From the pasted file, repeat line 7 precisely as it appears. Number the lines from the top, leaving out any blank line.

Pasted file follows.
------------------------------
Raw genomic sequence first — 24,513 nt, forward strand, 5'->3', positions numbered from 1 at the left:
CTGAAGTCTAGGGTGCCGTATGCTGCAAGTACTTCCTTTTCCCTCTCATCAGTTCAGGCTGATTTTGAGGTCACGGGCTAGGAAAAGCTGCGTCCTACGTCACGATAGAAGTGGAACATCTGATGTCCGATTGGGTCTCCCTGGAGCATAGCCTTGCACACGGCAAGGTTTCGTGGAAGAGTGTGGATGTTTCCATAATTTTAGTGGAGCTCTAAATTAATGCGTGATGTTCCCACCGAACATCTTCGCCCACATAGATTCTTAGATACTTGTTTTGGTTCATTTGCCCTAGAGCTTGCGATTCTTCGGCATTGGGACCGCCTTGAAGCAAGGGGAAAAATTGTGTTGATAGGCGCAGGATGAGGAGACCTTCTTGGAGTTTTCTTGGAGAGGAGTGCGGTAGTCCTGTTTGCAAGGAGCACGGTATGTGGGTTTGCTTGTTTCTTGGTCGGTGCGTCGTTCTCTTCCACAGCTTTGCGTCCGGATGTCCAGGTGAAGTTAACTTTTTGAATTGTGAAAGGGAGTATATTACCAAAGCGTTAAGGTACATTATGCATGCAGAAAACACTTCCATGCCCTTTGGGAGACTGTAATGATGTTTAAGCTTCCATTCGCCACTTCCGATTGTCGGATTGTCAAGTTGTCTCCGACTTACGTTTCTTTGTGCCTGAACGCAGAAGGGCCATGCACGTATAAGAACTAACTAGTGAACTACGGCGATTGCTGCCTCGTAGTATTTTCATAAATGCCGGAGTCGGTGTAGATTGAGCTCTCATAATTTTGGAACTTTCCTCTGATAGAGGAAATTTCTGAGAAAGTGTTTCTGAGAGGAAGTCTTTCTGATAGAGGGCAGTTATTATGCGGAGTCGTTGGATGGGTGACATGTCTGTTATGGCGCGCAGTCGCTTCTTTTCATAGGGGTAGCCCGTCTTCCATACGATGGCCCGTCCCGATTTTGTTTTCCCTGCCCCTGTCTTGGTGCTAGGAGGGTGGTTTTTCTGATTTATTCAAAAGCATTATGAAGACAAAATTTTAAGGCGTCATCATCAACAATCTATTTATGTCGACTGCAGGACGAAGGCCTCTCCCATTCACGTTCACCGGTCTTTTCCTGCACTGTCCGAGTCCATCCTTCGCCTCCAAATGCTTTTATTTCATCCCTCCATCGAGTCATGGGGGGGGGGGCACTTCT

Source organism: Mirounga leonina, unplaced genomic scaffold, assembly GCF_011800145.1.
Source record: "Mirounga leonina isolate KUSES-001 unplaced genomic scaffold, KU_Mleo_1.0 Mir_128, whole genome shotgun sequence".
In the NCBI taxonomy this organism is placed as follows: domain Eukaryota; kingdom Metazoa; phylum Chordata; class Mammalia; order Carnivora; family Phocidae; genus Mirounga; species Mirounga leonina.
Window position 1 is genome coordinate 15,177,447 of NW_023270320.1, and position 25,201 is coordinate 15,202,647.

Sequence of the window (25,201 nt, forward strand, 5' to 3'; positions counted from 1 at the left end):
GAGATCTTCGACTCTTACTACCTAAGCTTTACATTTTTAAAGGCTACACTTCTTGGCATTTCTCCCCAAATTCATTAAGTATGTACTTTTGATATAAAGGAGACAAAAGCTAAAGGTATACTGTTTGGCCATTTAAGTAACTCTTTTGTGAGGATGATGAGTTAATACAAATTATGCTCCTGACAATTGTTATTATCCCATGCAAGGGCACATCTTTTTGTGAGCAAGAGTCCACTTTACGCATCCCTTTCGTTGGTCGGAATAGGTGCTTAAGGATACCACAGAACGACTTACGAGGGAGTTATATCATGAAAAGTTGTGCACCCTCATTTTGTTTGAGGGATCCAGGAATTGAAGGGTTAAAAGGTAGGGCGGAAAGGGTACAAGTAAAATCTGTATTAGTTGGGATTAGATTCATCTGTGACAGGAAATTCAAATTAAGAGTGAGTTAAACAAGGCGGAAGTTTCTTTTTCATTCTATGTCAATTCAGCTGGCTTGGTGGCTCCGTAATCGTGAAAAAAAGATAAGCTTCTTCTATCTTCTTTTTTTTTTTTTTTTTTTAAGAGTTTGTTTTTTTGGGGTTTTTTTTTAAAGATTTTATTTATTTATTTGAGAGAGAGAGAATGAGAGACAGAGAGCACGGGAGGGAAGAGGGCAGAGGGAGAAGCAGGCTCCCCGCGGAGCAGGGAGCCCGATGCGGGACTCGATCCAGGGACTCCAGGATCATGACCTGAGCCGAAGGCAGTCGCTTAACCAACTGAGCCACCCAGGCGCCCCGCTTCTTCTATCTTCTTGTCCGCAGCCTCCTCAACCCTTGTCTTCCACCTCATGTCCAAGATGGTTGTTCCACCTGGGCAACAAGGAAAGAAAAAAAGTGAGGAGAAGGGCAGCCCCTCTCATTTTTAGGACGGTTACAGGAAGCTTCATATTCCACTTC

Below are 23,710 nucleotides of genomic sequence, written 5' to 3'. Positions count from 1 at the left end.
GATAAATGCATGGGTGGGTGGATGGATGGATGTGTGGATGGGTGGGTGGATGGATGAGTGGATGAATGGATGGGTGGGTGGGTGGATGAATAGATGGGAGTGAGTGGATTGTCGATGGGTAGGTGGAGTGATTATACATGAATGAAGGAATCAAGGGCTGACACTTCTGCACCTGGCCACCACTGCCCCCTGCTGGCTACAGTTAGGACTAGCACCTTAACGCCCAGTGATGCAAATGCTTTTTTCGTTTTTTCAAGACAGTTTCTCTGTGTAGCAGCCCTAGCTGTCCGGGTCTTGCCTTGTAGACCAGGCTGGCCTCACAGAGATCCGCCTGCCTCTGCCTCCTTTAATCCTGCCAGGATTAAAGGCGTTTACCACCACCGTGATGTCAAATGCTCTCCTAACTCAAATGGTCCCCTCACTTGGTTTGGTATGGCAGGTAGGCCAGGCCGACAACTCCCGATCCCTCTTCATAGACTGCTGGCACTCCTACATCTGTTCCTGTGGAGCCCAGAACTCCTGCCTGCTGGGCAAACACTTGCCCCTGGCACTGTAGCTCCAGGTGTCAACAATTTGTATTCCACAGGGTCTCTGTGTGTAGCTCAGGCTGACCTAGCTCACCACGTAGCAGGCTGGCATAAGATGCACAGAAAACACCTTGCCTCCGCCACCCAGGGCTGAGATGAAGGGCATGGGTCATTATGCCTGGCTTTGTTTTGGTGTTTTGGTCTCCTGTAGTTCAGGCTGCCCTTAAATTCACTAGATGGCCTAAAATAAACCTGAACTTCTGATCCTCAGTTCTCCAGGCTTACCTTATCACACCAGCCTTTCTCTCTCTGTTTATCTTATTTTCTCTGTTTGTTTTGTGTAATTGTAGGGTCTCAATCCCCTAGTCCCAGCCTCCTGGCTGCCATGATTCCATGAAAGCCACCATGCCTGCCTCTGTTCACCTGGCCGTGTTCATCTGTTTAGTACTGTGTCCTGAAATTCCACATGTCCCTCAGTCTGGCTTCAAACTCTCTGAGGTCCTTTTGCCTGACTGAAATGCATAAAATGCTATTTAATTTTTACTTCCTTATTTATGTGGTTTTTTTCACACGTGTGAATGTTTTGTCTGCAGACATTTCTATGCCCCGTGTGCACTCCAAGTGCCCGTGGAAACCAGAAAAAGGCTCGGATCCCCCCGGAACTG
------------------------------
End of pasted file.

Sequence of the window (25,201 nt, forward strand, 5' to 3'; positions counted from 1 at the left end):